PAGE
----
The curious versus the overwhelmed: Factors influencing QR codes scan intention

Published on Oct 28, 2017in Journal of Business Research
· DOI :10.1016/J.JBUSRES.2017.09.034
Shintaro Okazaki40
Estimated H-index: 40
('KCL': King's College London),
Angeles Navarro5
Estimated H-index: 5
(University of Murcia)
+ 1 AuthorsKirk Plangger13
Estimated H-index: 13
('KCL': King's College London)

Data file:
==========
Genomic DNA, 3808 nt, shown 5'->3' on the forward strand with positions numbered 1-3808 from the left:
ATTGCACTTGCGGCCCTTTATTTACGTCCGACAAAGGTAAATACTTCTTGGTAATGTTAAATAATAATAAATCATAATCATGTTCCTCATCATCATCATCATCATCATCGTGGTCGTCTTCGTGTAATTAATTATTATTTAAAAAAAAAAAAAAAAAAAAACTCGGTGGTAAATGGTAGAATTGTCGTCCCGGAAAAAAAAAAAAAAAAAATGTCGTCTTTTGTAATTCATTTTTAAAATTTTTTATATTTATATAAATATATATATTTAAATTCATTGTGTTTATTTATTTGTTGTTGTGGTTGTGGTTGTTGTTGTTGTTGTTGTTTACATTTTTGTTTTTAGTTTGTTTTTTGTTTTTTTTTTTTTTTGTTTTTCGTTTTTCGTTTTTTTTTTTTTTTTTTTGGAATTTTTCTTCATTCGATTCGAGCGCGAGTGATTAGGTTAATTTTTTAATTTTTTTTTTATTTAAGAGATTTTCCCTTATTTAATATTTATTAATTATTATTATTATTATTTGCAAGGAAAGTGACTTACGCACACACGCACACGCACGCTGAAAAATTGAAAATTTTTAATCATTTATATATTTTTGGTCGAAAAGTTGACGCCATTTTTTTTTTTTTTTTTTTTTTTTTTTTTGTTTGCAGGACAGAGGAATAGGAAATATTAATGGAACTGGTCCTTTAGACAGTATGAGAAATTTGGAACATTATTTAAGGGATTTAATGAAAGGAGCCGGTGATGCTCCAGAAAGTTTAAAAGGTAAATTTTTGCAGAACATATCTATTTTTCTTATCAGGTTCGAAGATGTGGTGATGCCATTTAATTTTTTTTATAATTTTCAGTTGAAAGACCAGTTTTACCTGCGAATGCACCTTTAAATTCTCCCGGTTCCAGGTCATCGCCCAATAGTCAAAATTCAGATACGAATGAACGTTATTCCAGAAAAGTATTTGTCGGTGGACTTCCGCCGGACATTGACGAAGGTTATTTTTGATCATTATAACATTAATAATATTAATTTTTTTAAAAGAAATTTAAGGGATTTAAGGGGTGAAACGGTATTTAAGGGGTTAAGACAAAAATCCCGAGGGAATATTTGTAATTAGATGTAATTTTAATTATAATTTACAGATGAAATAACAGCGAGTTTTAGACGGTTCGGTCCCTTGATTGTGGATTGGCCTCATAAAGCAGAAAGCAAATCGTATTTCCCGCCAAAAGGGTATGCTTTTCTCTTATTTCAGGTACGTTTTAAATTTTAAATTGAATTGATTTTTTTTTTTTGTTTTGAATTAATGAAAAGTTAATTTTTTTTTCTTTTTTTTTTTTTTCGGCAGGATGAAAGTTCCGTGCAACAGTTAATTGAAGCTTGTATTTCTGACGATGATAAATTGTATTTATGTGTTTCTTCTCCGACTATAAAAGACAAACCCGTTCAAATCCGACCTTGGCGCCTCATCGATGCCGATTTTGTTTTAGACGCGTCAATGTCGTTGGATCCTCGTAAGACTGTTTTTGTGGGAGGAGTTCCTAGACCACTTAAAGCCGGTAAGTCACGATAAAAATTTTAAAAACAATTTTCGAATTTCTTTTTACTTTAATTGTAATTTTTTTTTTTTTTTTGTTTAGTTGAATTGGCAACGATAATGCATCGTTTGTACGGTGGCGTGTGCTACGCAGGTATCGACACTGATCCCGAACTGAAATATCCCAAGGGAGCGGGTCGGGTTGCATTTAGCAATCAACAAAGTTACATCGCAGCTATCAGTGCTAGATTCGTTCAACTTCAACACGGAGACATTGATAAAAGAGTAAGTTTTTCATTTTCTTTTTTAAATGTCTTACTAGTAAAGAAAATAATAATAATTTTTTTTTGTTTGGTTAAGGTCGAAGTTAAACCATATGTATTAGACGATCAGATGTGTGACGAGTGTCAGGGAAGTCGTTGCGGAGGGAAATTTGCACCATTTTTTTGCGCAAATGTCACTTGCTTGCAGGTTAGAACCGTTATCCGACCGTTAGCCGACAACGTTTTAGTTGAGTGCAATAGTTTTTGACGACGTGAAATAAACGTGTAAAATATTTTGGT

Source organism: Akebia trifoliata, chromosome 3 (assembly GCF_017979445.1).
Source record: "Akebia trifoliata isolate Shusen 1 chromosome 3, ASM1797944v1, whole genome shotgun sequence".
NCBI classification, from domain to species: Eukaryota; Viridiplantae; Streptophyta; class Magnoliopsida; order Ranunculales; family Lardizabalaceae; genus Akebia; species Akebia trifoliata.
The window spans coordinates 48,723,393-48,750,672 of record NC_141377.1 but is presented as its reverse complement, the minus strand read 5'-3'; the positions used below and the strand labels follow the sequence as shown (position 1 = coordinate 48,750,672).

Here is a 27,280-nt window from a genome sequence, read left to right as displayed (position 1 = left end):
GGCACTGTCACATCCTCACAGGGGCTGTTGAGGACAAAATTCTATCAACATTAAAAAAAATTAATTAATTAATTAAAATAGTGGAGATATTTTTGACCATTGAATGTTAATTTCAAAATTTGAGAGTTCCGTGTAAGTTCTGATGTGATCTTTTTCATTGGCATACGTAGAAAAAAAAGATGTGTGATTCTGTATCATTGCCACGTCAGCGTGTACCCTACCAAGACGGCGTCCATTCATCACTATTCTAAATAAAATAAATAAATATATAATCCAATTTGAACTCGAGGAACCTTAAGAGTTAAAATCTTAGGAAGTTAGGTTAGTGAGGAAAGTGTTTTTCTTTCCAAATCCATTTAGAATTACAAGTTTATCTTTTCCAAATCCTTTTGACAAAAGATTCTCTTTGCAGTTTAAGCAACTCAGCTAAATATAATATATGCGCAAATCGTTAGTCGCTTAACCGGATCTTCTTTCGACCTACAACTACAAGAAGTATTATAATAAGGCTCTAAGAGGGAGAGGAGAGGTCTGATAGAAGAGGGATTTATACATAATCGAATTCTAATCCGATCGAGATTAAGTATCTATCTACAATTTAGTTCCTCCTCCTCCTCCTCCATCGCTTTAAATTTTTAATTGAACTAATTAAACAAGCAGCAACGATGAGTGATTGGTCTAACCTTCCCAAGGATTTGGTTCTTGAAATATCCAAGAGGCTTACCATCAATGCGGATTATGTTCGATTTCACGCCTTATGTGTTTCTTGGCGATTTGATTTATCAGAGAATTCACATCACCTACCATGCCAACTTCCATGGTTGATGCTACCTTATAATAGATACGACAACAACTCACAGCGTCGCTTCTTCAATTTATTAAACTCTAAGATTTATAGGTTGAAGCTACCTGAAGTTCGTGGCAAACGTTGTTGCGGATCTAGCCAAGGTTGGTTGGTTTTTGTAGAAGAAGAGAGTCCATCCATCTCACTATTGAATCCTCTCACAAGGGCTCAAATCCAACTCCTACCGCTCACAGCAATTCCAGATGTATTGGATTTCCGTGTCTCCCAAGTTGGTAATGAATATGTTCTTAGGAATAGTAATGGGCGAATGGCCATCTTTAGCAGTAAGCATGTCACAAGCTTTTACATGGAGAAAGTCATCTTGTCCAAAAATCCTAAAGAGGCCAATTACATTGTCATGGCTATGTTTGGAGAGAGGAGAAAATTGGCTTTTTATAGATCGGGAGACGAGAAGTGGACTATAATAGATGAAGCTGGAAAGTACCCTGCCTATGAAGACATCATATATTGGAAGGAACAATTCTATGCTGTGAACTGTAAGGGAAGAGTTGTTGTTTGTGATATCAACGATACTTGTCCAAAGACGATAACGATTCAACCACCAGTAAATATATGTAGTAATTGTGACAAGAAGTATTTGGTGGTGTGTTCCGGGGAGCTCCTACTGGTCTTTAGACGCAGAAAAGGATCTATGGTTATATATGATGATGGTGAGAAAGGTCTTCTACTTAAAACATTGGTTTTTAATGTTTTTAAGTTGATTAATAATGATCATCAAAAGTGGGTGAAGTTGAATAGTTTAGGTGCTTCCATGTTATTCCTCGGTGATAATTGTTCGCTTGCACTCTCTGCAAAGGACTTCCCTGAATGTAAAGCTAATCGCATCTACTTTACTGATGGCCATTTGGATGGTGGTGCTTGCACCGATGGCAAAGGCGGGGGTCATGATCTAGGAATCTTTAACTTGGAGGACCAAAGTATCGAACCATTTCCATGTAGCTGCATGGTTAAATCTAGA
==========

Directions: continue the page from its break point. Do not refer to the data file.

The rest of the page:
Abstract Quick Response (QR) codes are widely employed in promotional campaigns worldwide. Adding a QR code to an advertisement increases visual design complexity, yet there remains little research on its impact on consumers. Drawing upon relevant marketing and psychology theories, we address how curiosity, visual design complexity, and perceived fit jointly affect consumers' QR codes scan intention. We hypothesize that highly curious consumers are likely to be more attracted to visually complex advertisements, thereby demonstrating greater scan intention. However, slightly curious consumers may feel overwhelmed by visual design complexity, but are likely to be more attracted to a good perceived fit between the QR code advertisement and the brand, which overcomes the negative effects of visual design complexity, leading to greater scan intention. The experimental findings support our main predictions. We conclude by discussing theoretical and managerial implications, recognizing important limitations, and suggesting future research directions.
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